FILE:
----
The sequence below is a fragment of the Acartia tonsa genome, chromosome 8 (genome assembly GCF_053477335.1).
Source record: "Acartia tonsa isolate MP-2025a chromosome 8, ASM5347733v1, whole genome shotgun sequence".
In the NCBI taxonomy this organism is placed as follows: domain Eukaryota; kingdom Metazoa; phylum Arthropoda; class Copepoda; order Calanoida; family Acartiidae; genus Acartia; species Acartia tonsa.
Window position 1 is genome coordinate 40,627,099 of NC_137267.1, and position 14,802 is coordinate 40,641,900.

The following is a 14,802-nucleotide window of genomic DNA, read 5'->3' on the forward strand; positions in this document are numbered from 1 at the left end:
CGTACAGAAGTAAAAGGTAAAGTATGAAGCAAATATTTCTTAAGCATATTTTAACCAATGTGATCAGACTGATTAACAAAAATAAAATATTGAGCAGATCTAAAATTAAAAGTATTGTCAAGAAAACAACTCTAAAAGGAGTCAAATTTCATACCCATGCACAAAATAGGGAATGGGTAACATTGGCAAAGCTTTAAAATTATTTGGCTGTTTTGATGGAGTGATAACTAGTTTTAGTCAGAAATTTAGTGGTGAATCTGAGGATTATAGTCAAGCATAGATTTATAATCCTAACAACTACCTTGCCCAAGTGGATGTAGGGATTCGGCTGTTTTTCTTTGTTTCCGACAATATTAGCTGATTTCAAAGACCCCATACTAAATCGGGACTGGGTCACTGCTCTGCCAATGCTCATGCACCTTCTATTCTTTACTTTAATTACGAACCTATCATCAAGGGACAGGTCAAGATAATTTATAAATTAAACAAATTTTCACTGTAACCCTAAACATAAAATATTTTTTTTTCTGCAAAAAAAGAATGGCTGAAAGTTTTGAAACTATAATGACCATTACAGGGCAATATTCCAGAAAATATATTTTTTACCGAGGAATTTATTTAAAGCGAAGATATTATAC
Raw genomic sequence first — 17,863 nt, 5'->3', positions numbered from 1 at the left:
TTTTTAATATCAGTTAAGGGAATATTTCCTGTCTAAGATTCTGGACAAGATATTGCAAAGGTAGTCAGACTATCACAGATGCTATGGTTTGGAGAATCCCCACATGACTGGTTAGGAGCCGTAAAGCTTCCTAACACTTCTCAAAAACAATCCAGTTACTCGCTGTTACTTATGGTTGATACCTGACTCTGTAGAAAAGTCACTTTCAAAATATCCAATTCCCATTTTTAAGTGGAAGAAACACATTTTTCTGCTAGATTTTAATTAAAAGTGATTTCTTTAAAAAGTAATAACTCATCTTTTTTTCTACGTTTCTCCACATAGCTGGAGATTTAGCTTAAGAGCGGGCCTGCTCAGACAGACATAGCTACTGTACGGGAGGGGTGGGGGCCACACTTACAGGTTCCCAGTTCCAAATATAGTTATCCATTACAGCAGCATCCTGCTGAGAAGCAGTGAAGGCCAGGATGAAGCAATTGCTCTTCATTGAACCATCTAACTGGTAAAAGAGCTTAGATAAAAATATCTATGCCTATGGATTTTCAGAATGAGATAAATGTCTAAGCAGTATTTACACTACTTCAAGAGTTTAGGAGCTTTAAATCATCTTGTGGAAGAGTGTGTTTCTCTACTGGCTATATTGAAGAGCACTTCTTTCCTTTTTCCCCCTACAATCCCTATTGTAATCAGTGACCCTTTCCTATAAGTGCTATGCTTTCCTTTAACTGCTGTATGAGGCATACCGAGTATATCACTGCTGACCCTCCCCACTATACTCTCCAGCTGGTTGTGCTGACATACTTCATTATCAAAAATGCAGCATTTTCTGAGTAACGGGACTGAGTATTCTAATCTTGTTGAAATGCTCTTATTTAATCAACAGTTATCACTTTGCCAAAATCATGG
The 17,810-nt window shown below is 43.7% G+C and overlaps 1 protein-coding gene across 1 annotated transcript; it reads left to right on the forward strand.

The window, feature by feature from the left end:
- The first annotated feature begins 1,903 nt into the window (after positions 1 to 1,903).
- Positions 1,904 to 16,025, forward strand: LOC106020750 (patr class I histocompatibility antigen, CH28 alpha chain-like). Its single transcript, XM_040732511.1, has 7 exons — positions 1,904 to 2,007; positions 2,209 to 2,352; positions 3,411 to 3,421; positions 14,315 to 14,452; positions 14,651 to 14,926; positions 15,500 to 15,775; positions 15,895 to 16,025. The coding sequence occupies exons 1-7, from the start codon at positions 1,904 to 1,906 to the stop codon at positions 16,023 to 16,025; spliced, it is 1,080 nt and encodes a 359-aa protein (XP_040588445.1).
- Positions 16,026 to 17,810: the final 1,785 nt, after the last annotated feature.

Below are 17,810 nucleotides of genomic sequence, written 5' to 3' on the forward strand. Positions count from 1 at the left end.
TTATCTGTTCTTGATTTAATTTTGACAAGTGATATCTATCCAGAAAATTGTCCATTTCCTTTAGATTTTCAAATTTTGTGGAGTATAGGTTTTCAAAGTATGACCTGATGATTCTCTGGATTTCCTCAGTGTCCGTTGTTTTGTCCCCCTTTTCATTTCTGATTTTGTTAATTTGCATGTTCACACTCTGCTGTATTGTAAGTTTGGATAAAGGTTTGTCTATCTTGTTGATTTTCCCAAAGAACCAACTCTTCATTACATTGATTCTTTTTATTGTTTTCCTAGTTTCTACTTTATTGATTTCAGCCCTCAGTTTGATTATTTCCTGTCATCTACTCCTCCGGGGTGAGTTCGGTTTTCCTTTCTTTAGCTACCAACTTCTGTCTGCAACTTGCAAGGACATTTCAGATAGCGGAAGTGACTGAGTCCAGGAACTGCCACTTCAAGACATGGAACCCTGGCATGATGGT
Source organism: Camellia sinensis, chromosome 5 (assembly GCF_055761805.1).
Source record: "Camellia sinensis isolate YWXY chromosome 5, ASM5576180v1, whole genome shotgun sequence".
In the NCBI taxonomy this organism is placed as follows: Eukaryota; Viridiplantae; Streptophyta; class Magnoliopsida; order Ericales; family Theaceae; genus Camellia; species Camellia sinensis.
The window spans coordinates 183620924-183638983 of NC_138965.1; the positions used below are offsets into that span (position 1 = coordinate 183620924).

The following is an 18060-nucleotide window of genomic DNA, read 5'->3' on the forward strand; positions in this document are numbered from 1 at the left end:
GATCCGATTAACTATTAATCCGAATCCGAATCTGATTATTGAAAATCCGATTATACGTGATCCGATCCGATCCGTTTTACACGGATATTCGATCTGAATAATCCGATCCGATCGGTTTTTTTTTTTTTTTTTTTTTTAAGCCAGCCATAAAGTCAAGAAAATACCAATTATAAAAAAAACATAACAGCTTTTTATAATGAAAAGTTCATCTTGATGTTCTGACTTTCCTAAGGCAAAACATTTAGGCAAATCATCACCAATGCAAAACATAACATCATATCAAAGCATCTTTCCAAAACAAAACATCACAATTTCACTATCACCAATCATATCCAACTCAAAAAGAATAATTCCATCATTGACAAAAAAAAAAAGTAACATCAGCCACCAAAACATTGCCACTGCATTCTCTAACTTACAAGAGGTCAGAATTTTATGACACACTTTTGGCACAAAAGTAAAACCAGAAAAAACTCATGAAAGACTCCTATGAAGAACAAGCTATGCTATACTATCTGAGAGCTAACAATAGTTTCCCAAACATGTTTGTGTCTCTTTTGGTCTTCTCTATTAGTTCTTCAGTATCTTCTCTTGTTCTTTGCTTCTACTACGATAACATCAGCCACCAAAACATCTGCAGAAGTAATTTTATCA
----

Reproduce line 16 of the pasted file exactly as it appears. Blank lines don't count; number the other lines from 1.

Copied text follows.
Source organism: Camellia sinensis, chromosome 5 (assembly GCF_055761805.1).